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Witness the mightiest Supermoon in a lifetime, Monday

Samuel Maxime

Editor-in-Chief

CAPE CANAVERAL, Florida, US (sentinel.ht) – Monday night will present the largest and brightest moon, a Supermoon, since 1948. This lunar event shouldn’t be missed. The next time our region will see such a spectacle will be 18 years from now in 2034.

The Supermoon requires three things to occur. First, a full moon. Second, the moon must be at its lowest perigee, the point in its orbit closest to earth. Third, our side of the planet must be facing it.

A Supermoon will also create hire tides than usual and will light up earth even though the sun won’t be in the sky. Look to the skies Monday night, November 14, 2016.

Message from National Aeronautics and Space Association (NASA)

The moon is a familiar sight in our sky, brightening dark nights and reminding us of space exploration, past and present. But the upcoming supermoon — on Monday, Nov. 14 — will be especially “super” because it’s the closest full moon to Earth since 1948. We won’t see another supermoon like this until 2034.

The moon’s orbit around Earth is slightly elliptical so sometimes it is closer and sometimes it’s farther away. When the moon is full as it makes its closest pass to Earth it is known as a supermoon. At perigree — the point at which the moon is closest to Earth — the moon can be as much as 14 percent closer to Earth than at apogee, when the moon is farthest from our planet. The full moon appears that much larger in diameter and because it is larger shines 30 percent more moonlight onto the Earth.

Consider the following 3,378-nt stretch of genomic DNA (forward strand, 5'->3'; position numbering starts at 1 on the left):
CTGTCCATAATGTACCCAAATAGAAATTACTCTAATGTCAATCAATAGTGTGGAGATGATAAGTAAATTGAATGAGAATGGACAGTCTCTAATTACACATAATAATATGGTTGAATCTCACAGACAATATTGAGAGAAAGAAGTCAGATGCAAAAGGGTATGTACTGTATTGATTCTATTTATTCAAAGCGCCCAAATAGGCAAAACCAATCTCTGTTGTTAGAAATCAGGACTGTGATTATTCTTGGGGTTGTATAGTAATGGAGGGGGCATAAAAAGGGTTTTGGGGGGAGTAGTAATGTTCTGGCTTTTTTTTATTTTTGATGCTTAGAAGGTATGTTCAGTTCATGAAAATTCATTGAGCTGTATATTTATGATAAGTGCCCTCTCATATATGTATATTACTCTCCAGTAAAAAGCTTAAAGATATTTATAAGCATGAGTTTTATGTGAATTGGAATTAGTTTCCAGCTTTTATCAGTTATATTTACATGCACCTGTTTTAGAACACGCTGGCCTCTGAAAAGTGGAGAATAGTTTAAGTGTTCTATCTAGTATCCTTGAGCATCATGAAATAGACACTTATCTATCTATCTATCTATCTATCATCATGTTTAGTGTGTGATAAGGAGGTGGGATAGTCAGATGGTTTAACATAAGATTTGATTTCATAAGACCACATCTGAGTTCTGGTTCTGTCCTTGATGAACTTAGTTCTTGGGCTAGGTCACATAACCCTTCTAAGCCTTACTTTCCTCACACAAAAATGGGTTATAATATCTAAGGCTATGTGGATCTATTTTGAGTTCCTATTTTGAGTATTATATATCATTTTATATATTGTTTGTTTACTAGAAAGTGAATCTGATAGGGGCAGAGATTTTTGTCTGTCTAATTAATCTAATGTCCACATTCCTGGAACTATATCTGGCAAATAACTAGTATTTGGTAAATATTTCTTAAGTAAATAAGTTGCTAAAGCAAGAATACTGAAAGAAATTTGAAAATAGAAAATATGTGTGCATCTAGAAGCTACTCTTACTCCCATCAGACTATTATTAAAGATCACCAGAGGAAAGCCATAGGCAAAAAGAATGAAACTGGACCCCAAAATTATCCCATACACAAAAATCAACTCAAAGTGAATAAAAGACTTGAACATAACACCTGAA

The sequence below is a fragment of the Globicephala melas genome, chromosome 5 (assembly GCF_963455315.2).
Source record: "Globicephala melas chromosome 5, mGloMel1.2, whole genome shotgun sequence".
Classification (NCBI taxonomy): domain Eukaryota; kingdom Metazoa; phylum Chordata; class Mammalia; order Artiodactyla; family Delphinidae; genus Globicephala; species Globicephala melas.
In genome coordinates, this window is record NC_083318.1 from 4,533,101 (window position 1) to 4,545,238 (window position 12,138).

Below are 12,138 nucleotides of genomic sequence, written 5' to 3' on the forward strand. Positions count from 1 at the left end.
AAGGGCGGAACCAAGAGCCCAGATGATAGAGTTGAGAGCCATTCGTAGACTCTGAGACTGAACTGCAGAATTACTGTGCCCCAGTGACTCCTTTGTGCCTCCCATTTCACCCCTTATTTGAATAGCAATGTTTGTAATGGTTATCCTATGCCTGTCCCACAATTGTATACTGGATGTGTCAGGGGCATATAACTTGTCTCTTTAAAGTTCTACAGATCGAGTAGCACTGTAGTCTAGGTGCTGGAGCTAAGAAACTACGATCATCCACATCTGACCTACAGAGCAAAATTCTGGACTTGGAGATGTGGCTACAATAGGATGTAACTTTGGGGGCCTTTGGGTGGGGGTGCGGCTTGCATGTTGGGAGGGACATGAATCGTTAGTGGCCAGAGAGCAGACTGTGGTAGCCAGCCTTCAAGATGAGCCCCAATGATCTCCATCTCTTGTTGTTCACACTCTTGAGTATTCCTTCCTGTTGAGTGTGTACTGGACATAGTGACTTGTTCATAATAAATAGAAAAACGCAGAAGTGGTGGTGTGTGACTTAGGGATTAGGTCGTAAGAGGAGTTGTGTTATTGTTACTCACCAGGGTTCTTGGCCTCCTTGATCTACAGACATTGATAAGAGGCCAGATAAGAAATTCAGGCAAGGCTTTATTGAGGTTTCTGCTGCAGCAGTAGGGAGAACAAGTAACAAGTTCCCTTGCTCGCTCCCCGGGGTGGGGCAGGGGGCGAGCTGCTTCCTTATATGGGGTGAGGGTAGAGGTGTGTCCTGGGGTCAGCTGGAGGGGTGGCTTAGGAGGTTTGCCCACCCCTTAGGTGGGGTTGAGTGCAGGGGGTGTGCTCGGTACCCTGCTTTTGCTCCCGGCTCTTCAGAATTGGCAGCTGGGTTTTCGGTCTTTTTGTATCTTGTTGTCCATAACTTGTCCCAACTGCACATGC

The biggest and brightest moon for observers in the United States will be on Monday morning just before dawn. On Monday, Nov. 14, the moon is at perigee at 6:22 a.m. EST and “opposite” the sun for the full moon at 8:52 a.m. EST (after moonset for most of the US).

If you’re not an early riser, no worries. ‘I’ve been telling people to go out at night on either Sunday or Monday night to see the supermoon,’ said Noah Petro, deputy project scientist for NASA’s Lunar Reconnaissance Orbiter (LRO) mission. ‘The difference in distance from one night to the next will be very subtle, so if it’s cloudy on Sunday, go out on Monday. Any time after sunset should be fine. Since the moon is full, it’ll rise at nearly the same time as sunset, so I’d suggest that you head outside after sunset, or once it’s dark and the moon is a bit higher in the sky. You don’t have to stay up all night to see it, unless you really want to!

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About The Author

Samuel Maxime is a Haitian-born citizen living in the United States. He founded The Haiti Sentinel to bring Haitian issues to an English language audience.